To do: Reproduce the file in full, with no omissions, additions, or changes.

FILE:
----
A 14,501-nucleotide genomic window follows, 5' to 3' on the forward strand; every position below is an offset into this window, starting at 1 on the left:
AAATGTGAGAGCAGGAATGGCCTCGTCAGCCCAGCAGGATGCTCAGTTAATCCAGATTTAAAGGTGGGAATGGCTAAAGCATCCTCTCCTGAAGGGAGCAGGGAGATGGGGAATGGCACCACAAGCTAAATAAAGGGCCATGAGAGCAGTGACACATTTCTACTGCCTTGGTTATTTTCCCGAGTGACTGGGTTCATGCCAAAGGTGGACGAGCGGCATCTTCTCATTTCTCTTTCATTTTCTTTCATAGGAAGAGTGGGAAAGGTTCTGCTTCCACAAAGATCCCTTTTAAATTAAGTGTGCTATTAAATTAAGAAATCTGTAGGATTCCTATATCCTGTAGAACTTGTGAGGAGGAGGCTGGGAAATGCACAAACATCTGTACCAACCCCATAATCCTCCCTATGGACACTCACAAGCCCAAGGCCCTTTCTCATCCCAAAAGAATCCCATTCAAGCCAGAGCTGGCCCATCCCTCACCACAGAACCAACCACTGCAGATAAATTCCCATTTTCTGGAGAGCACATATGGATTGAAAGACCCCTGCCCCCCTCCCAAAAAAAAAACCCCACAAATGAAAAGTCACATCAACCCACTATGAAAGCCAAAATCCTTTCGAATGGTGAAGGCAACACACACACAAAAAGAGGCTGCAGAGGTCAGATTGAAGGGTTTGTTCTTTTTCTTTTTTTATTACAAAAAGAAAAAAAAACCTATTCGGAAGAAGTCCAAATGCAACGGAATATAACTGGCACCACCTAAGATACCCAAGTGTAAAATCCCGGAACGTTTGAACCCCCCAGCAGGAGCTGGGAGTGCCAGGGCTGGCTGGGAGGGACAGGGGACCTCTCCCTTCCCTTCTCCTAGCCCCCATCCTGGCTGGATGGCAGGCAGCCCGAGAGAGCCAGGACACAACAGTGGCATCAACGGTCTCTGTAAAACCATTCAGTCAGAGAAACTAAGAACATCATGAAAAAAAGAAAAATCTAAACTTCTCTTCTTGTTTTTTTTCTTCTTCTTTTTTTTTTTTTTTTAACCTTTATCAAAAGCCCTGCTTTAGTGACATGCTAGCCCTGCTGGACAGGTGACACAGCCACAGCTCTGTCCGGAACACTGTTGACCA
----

A 14,501-nucleotide genomic window follows, 5' to 3' on the forward strand; every position below is an offset into this window, starting at 1 on the left:
AAATGTGAGAGCAGGAATGGCCTCGTCAGCCCAGCAGGATGCTCAGTTAATCCAGATTTAAAGGTGGGAATGGCTAAAGCATCCTCTCCTGAAGGGAGCAGGGAGATGGGGAATGGCACCACAAGCTAAATAAAGGGCCATGAGAGCAGTGACACATTTCTACTGCCTTGGTTATTTTCCCGAGTGACTGGGTTCATGCCAAAGGTGGACGAGCGGCATCTTCTCATTTCTCTTTCATTTTCTTTCATAGGAAGAGTGGGAAAGGTTCTGCTTCCACAAAGATCCCTTTTAAATTAAGTGTGCTATTAAATTAAGAAATCTGTAGGATTCCTATATCCTGTAGAACTTGTGAGGAGGAGGCTGGGAAATGCACAAACATCTGTACCAACCCCATAATCCTCCCTATGGACACTCACAAGCCCAAGGCCCTTTCTCATCCCAAAAGAATCCCATTCAAGCCAGAGCTGGCCCATCCCTCACCACAGAACCAACCACTGCAGATAAATTCCCATTTTCTGGAGAGCACATATGGATTGAAAGACCCCTGCCCCCCTCCCAAAAAAAAAACCCCACAAATGAAAAGTCACATCAACCCACTATGAAAGCCAAAATCCTTTCGAATGGTGAAGGCAACACACACACAAAAAGAGGCTGCAGAGGTCAGATTGAAGGGTTTGTTCTTTTTCTTTTTTTATTACAAAAAGAAAAAAAAACCTATTCGGAAGAAGTCCAAATGCAACGGAATATAACTGGCACCACCTAAGATACCCAAGTGTAAAATCCCGGAACGTTTGAACCCCCCAGCAGGAGCTGGGAGTGCCAGGGCTGGCTGGGAGGGACAGGGGACCTCTCCCTTCCCTTCTCCTAGCCCCCATCCTGGCTGGATGGCAGGCAGCCCGAGAGAGCCAGGACACAACAGTGGCATCAACGGTCTCTGTAAAACCATTCAGTCAGAGAAACTAAGAACATCATGAAAAAAAGAAAAATCTAAACTTCTCTTCTTGTTTTTTTTCTTCTTCTTTTTTTTTTTTTTTTAACCTTTATCAAAAGCCCTGCTTTAGTGACATGCTAGCCCTGCTGGACAGGTGACACAGCCACAGCTCTGTCCGGAACACTGTTGACCA